But do not fret; all is not lost. There are around fifty imperial eggs with confirmed provenance around the world, and many more that Fabergé’s workshop produced. Some of them are in public collections, so while you might not be able to buy one there’s certainly a chance you will see one. You can find the full list of eggs with additional information here.
The Hen Egg, 1885
Just look at this! Such simplicity and yet such class. It is funny, it is beautiful, and it is totally and utterly useless. The perfect gift! The Hen Egg has an opaque white enameled outer ‘shell’, opening with a twist to reveal a first surprise – a matt yellow gold yolk. This in turn contains an enameled chased gold hen that once held a replica of the Imperial Crown with a precious ruby pendant egg within. The pendant by itself cost more than half of the egg’s total price. Unfortunately both have been lost and are only known from an old photograph.
Rosebud Egg, 1895
This was the first egg that Tsar Nicholas II gave his wife Alexandra Feodorovna. It is crafted from multi-colored gold, decorated with bands of rose-cut diamonds, and covered with a translucent, red guilloché enamel. The rosebud surprise is of an opaque yellow and green enamel. At its apex, the egg has a miniature portrait of the young Emperor under a table-cut diamond. Inside, they contained further surprises. A diamond-set crown and a ruby drop, are only known from an old photograph.
Lily of the Valley Egg, 1898
The eggs evolved with the fashion. This one is an example of the Art Nouveau style. The lily of the valley was the favorite flower of Empress Alexandra Feodorovna. This design was also in her preferred style. The surprise? When one of the pearls is twisted, the crown on top of the egg opens to reveal miniature portraits of Nicholas II and their two daughters, Tatiana and Olga.
Bay-Tree Egg, 1911
Who said an egg cannot be a tree? This egg, presented by Emperor Nicholas II to his mother, Dowager Empress Maria Feodorovna, is inspired by a French 18th-century singing bird automaton. According to the Fabergé invoice, the bay tree comprises “325 nephrite leaves, 110 opalescent white enamel flowers, 25 diamonds, 20 rubies, 53 pearls, 219 rose-cut diamonds, and one large rose-cut diamond”. When the clockwork automation is wound up and set in motion, a feathered bird appears, flaps its wings, turns its head, opens its beak, and sings. The eggs were not only a triumph of jewelry but also crafty engineering.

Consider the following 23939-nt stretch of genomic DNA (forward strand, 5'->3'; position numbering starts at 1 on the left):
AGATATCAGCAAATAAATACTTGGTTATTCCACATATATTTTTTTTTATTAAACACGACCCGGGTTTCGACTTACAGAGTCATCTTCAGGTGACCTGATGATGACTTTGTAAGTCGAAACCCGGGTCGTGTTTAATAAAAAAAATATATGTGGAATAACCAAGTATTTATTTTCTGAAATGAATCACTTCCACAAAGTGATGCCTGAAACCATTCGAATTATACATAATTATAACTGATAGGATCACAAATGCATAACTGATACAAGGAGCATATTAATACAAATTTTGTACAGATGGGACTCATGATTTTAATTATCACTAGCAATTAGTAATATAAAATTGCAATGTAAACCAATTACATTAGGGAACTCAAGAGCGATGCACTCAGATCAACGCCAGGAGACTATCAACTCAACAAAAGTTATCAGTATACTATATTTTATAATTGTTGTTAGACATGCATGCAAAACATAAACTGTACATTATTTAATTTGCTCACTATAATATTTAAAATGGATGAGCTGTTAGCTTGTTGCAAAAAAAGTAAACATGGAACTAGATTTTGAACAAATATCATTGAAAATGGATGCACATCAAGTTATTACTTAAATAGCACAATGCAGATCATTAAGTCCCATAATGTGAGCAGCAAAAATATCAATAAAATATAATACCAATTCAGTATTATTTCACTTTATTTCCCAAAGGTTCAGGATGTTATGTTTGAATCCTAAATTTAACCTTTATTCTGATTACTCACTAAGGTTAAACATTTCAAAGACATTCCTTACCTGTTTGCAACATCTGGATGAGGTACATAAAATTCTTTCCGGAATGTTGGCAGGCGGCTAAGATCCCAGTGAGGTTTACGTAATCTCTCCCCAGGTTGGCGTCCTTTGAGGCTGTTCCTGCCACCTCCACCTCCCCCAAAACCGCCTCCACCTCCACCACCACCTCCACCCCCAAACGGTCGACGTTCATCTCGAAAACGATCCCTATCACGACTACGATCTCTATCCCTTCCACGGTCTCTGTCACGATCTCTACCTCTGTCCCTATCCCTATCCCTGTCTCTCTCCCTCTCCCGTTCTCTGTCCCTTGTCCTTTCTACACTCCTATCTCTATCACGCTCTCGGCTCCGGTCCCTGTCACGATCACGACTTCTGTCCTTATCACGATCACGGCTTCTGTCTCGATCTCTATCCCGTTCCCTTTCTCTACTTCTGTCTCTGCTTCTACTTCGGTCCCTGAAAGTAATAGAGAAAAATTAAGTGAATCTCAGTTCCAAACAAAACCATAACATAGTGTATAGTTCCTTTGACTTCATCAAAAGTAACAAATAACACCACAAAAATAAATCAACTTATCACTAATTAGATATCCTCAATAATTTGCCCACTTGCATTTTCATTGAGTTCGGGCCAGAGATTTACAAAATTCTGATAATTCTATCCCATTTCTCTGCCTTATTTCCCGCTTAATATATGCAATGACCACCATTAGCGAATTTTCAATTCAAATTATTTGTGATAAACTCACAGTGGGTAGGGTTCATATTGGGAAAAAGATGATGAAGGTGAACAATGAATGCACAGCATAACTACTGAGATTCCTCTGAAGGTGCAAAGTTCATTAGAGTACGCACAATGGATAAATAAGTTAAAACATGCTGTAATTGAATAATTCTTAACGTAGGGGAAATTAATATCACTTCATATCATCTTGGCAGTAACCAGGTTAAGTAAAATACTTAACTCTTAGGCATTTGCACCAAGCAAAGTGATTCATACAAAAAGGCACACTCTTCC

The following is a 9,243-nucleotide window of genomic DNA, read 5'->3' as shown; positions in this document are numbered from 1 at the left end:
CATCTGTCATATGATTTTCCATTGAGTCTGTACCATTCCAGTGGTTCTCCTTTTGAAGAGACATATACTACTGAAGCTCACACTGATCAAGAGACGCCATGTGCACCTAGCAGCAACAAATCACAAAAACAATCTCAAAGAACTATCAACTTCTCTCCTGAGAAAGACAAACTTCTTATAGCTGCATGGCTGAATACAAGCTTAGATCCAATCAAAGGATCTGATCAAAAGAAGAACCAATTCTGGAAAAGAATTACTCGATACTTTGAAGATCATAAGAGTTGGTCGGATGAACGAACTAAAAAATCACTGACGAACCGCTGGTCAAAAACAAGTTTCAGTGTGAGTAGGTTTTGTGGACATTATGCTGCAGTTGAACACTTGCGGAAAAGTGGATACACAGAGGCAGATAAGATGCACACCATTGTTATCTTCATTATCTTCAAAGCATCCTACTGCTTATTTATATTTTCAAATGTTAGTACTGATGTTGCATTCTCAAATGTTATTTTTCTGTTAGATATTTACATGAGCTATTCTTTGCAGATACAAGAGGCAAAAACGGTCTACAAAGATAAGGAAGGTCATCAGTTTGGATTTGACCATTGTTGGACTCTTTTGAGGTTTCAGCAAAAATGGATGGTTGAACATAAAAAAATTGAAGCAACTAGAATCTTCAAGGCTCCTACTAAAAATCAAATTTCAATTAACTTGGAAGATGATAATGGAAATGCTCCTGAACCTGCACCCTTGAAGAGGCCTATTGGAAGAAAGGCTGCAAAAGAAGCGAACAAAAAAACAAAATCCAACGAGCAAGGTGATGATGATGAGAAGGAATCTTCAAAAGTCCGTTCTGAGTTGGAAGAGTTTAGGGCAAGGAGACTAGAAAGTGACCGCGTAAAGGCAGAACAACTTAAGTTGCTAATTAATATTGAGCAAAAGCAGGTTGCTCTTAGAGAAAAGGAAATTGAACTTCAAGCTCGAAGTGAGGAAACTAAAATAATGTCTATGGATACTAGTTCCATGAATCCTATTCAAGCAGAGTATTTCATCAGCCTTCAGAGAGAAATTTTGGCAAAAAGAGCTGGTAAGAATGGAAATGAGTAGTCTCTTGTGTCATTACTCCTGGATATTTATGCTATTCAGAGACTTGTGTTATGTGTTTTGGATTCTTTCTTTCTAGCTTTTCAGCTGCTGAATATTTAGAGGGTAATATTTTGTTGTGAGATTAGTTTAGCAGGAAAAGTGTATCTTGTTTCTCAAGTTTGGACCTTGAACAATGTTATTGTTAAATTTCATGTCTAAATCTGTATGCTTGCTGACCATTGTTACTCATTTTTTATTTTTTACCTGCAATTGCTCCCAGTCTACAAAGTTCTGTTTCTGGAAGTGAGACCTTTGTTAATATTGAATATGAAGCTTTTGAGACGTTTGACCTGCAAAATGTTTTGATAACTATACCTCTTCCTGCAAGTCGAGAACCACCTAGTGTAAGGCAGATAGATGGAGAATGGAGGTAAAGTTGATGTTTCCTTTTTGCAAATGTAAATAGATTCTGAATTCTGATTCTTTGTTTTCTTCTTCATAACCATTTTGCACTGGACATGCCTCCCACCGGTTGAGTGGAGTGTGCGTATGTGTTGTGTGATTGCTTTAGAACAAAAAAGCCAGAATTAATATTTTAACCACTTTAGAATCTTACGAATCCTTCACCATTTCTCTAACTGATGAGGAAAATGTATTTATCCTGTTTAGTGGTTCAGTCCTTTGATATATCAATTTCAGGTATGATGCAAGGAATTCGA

Nobel Ice Egg, 1914
As I mentioned, it was not only the Imperial family who ordered the famous eggs. This one was commissioned by Dr. Emanuel Nobel, nephew of Alfred Nobel, of Nobel prize fame. Emanuel Nobel, one of the leading figures of the oil industry at the time, was amongst Fabergé’s most notable clients. The engraving on this platinum and translucent white enamel egg is of underglazed frost crystals. Its surprise is a diamond-set platinum and rock crystal watch.
While the discussion on the provenance and originality of the eggs in the Hermitage exhibition rages we can still feast our eyes on those amazing objects. They are beautiful and silly at the same time. You may think of them as a sign of wasteful decadency. Or as a feast for the eye, showing the ultimate love of beauty over function. This approach has rarely been seen over the last century. It is even rarer now with the obsession on productivity, functionality, and speed. We seldom stop to be amazed.
If you’d like to see some more examples, check out the article below: